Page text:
Phillies hope Maikel Franco's power could be unlocked with one swing adjustment | Scott Lauber

Following a model that worked for slugger J.D. Martinez, Phillies hitting coach John Mallee is trying to get Maikel Franco to add loft to his swing and hit the ball in the air more frequently.
Following a model that worked for slugger J.D. Martinez, Phillies hitting coach John Mallee is trying to get Maikel Franco to add loft to his swing and hit the ball in the air more frequently.

WASHINGTON — After getting hired by the Phillies in November, hitting coach John Mallee dove into data on the players with whom he would be working. And it didn’t take long to draw a few conclusions about Maikel Franco.

“His exit velocity is really good,” Mallee said the other day, “but his ground ball rate is too high.”

Indeed, Franco hit the ball as hard as almost any of the Phillies last season with an average exit velocity of 88.9 mph, according to Statcast. But he also was among the team’s most extreme ground ball hitters at 45.4 percent, second to leadoff man Cesar Hernandez (52.8). Franco doesn’t have nearly Hernandez’s speed, so the result was predictable: Too many balls on the ground, regardless of how quickly they came off the bat, led to too many outs, which led to a disappointing .230 average and .409 slugging percentage from a player whose power should make him a middle-of-the-order force.

Mallee studied the numbers further, then watched Franco in spring training. Then he decided the 25-year-old third baseman looked similar to a hitter he coached five years ago in Houston.

Franco reminded Mallee of J.D. Martinez.

Sounds crazy, right? Martinez is one of the most feared sluggers in baseball, while Franco is merely trying to prove he’s good enough to be part of the next great Phillies team. But in 2013, Martinez’s career sputtered. His OPS dropped from .742 in 2011 to .685 in 2012 and finally to .650 in 2013, after which the Astros removed him from the 40-man roster.

That’s when Martinez made drastic changes. He went to see Craig Wallenbrock and Robert Van Scoyoc, Southern California-based coaches at the forefront of baseball’s “launch angle” craze. Over the next few weeks, they got Martinez to drop his hands, alter his posture, and use his hips to get more loft on the ball. Most important, they changed his swing path to keep the bat in the hitting zone longer. Suddenly, Martinez was able to drive the ball in the air more regularly.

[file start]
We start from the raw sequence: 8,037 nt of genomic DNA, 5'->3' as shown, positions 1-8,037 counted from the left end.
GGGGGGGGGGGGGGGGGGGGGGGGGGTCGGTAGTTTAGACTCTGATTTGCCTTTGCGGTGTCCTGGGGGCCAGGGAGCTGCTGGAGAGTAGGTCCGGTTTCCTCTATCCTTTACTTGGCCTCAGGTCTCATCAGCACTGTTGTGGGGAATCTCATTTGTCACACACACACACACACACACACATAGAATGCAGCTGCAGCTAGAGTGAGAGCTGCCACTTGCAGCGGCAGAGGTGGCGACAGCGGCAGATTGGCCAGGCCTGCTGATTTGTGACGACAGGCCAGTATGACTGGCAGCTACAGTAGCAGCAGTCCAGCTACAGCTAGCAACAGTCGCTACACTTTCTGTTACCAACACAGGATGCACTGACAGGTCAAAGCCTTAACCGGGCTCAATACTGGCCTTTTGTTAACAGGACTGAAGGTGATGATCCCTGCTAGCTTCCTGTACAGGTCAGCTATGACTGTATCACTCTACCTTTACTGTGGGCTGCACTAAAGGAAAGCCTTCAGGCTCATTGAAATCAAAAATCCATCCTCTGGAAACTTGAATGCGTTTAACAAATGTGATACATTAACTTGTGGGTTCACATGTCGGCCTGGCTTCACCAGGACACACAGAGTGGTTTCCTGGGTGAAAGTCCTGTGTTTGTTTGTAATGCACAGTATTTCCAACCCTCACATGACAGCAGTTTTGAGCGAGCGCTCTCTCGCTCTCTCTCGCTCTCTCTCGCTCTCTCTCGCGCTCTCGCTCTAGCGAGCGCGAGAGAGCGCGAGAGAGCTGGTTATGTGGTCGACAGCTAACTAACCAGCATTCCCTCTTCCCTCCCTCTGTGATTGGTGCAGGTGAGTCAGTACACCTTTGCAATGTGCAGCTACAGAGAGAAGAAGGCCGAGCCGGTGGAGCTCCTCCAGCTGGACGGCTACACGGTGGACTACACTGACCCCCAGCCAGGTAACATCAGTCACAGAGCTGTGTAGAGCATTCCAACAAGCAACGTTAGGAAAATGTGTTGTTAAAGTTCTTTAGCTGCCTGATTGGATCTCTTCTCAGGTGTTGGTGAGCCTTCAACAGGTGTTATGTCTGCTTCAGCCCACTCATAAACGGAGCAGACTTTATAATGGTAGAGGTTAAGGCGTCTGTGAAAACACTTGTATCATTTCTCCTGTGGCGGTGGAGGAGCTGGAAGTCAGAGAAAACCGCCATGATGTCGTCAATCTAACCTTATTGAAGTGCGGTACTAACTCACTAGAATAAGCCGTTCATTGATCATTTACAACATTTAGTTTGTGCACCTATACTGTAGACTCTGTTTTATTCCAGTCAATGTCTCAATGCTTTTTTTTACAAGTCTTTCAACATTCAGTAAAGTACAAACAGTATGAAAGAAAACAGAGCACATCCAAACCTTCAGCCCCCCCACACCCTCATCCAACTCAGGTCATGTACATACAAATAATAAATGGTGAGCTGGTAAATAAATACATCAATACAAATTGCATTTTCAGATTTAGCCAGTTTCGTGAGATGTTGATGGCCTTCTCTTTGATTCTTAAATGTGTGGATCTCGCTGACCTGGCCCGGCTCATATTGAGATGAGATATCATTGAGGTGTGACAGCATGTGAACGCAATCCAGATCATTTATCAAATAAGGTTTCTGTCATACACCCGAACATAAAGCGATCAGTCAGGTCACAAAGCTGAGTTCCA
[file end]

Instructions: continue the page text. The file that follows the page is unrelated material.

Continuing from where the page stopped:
“He was a guy that, his concepts were off,” Mallee said. “Change your concepts, change your swing.”

That’s what Mallee keeps telling Franco.

During their early work in the batting cage and in pregame video sessions, Mallee has been coaching Franco on adjusting what manager Gabe Kapler calls his “spine angle.” The idea: If righty-swinging Franco is able to tilt his shoulders skyward and more toward left-center field, it might change his swing path and turn the balls that he’s scorching on the ground to shortstop and third base into doubles and home runs.

“The positioning of his posture creates his [swing] path to be a little steep,” Mallee said. “So when you adjust the spine angle and he gets into rotation, it allows the bat to turn under and get on plane with the pitch sooner and hopefully hit through the ball better and get more balls in the air.”

Got all that?

It’s not clear yet that Franco does. Through the end of the series in Miami this week, his average launch angle was still only 10.3 degrees, down slightly from 11.4 degrees last season. Most launch-angle afficionados believe 20-30 degrees is optimal. Rhys Hoskins leads the Phillies with an average launch angle of 21.5 degrees.

But there were positive signs. Franco was slugging .466 with nine extra-base hits, four of which had come in his previous five games. In his last eight games entering this weekend’s series in Washington, he was 9 for 30 (.300) with a .567 slugging percentage.

None of this means Franco is the second coming of Martinez. But it might be an encouraging sign in what will prove to be the most critical season yet in Franco’s development at a time when his salary jumped to $2.95 million through the arbitration system and will rise again next year.

“I’ve got a lot of power and I know that,” Franco said. “I don’t want to force the situation. I just want to get a lot of information that I think is going to help me a lot. That’s what I’m going to try to do with [Mallee]. Whatever he says to give me the right information, I’m going to do it. I just want to feel comfortable.”

Even if it takes a while.

“It’s a process,” Mallee said. “He’s taken to the changes really quickly in his work, but I don’t know if it’s total habit yet in the game. It’s just going to take repetitions. I think his power could really come if he just gets on a better plane with the pitch. And he’s doing much better with it, so hopefully it will translate.”

Franco’s future may depend on it, just as Martinez’s did five years ago.

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